Since its inception — its development was approved by the Ambler Collegial Assembly in November 2006 and the organization held its first meeting in February 2007 — the ACSC has spearheaded to successful clean-up initiatives of the historic Shoemaker House, was an integral part of EarthFest 2007, recommended to the Dean alternative energy and energy conservation initiatives for the campus, and developed its own home on the Ambler campus Web site — www.temple.edu/ambler/acsc/about_council.html.
“Our primary goal is to get a wide variety of stakeholders that live, work, and use the campus to become directly involved in the decision-making processes of the council,” said Mandarano “I want it to be more than members on the list — there needs to be active participation by the entire campus community.”
To this end, the ACSC has formed several working groups of volunteers from all aspects of campus life. Additionally, the ACSC has held two “Campus Visioning Workshops,” one in May 2007 geared toward faculty and staff and the most recent program on February 4 geared toward students.
The Sustainability Council also holds monthly meetings on the open to everyone on the final Wednesday of each month in Learning Center Room 301, from 10 to 11:30 am — the next meeting will be held Wednesday, February 27.
“Some of the issues we are exploring are how we can make the campus less dependent on cars; more energy efficient; investing wisely in our resources on campus, including our faculty, students, staff and landscape; and how we can restore natural systems, improve housing, and promote a healthy social ecology ensuring that everyone’s voice is heard,” said Mandarano. “During our first visioning session, a brainstorming session resulted in more than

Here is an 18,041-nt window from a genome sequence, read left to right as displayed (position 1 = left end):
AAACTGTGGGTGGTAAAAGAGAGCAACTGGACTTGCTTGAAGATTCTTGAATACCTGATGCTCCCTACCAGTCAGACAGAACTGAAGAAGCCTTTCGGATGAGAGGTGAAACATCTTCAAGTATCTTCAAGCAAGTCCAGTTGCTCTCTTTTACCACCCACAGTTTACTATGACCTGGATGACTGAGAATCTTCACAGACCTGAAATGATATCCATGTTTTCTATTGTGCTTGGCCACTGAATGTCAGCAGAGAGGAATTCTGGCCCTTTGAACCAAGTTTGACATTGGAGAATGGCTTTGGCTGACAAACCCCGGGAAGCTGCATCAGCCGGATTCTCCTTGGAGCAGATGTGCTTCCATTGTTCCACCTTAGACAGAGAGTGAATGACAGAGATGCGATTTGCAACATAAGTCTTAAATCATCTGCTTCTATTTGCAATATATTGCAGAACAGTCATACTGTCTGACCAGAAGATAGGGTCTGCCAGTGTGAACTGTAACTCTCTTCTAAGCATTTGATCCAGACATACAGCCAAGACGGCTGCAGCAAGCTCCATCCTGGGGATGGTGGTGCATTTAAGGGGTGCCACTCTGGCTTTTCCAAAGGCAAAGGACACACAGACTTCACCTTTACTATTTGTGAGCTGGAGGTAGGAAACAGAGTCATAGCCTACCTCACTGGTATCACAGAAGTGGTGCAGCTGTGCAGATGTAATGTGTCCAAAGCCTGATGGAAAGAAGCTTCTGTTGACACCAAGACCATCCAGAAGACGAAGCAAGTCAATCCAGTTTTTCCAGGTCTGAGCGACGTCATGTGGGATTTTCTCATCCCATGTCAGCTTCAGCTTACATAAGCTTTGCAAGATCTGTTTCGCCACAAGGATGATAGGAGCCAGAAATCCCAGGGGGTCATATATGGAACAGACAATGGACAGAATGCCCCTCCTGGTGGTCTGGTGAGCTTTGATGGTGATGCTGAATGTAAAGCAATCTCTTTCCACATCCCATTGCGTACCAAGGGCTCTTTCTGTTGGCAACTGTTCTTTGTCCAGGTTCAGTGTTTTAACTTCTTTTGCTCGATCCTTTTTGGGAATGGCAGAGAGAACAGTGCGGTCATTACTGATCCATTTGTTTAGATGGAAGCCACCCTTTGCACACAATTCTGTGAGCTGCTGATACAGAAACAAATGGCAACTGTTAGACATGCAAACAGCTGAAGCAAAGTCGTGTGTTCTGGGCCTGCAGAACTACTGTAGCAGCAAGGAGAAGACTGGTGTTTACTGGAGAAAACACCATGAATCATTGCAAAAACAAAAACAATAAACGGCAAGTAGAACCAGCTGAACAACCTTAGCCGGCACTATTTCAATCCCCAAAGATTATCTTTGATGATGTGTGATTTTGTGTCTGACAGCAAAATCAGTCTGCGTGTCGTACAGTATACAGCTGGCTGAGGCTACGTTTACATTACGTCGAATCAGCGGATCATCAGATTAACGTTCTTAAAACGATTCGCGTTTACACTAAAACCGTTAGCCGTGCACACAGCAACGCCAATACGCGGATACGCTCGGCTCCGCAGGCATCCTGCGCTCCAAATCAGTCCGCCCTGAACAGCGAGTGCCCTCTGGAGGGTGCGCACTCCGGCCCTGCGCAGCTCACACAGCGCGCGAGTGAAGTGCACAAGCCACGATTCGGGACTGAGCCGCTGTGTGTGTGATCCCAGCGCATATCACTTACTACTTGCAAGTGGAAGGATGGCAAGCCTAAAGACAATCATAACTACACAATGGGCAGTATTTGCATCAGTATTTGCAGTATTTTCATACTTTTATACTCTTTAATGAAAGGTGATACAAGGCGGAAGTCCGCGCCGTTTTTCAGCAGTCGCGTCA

90 suggested ideas to forward the goal of sustainability on campus.”
Some of the suggestions from the two visioning workshops included improving recycling awareness and adding more recycle containers around campus, modifying and optimizing the campus shuttle schedule, exploring solar and geothermal energy for the campus, increasing the campus’ purchase of wind energy, developing a “ride sharing” bulletin board, adding bike racks to shuttle busses and on campus, converting buses and maintenance equipment to clean-burning fuels, updating temperature regulation in the campus buildings, adding pervious paving to the parking lots, doing away with the use of Styrofoam in the Dining Center, and determining